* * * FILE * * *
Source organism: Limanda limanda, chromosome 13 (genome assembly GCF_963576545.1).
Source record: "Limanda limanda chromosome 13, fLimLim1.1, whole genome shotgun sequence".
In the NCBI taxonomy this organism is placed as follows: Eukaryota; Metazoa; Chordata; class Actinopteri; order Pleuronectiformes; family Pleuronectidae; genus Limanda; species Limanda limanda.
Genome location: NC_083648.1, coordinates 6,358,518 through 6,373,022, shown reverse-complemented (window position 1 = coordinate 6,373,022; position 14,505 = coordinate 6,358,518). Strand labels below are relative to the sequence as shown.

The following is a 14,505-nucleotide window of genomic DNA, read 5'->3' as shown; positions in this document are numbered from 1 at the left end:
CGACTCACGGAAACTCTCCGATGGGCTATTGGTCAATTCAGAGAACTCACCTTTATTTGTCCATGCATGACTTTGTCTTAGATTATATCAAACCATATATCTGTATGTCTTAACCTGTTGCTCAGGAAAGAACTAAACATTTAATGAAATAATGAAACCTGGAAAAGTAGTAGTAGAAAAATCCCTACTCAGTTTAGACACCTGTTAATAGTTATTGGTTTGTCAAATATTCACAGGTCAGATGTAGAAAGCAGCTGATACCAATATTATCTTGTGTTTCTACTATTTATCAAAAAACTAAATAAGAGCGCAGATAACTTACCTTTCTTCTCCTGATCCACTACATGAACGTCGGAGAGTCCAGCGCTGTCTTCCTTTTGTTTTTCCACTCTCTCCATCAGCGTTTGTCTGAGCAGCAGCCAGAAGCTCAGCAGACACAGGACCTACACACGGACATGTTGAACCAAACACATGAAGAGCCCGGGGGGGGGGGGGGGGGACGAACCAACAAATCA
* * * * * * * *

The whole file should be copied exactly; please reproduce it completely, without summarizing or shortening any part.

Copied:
Source organism: Limanda limanda, chromosome 13 (genome assembly GCF_963576545.1).
Source record: "Limanda limanda chromosome 13, fLimLim1.1, whole genome shotgun sequence".
In the NCBI taxonomy this organism is placed as follows: Eukaryota; Metazoa; Chordata; class Actinopteri; order Pleuronectiformes; family Pleuronectidae; genus Limanda; species Limanda limanda.
Genome location: NC_083648.1, coordinates 6,358,518 through 6,373,022, shown reverse-complemented (window position 1 = coordinate 6,373,022; position 14,505 = coordinate 6,358,518). Strand labels below are relative to the sequence as shown.

The following is a 14,505-nucleotide window of genomic DNA, read 5'->3' as shown; positions in this document are numbered from 1 at the left end:
CGACTCACGGAAACTCTCCGATGGGCTATTGGTCAATTCAGAGAACTCACCTTTATTTGTCCATGCATGACTTTGTCTTAGATTATATCAAACCATATATCTGTATGTCTTAACCTGTTGCTCAGGAAAGAACTAAACATTTAATGAAATAATGAAACCTGGAAAAGTAGTAGTAGAAAAATCCCTACTCAGTTTAGACACCTGTTAATAGTTATTGGTTTGTCAAATATTCACAGGTCAGATGTAGAAAGCAGCTGATACCAATATTATCTTGTGTTTCTACTATTTATCAAAAAACTAAATAAGAGCGCAGATAACTTACCTTTCTTCTCCTGATCCACTACATGAACGTCGGAGAGTCCAGCGCTGTCTTCCTTTTGTTTTTCCACTCTCTCCATCAGCGTTTGTCTGAGCAGCAGCCAGAAGCTCAGCAGACACAGGACCTACACACGGACATGTTGAACCAAACACATGAAGAGCCCGGGGGGGGGGGGGGGGGACGAACCAACAAATCA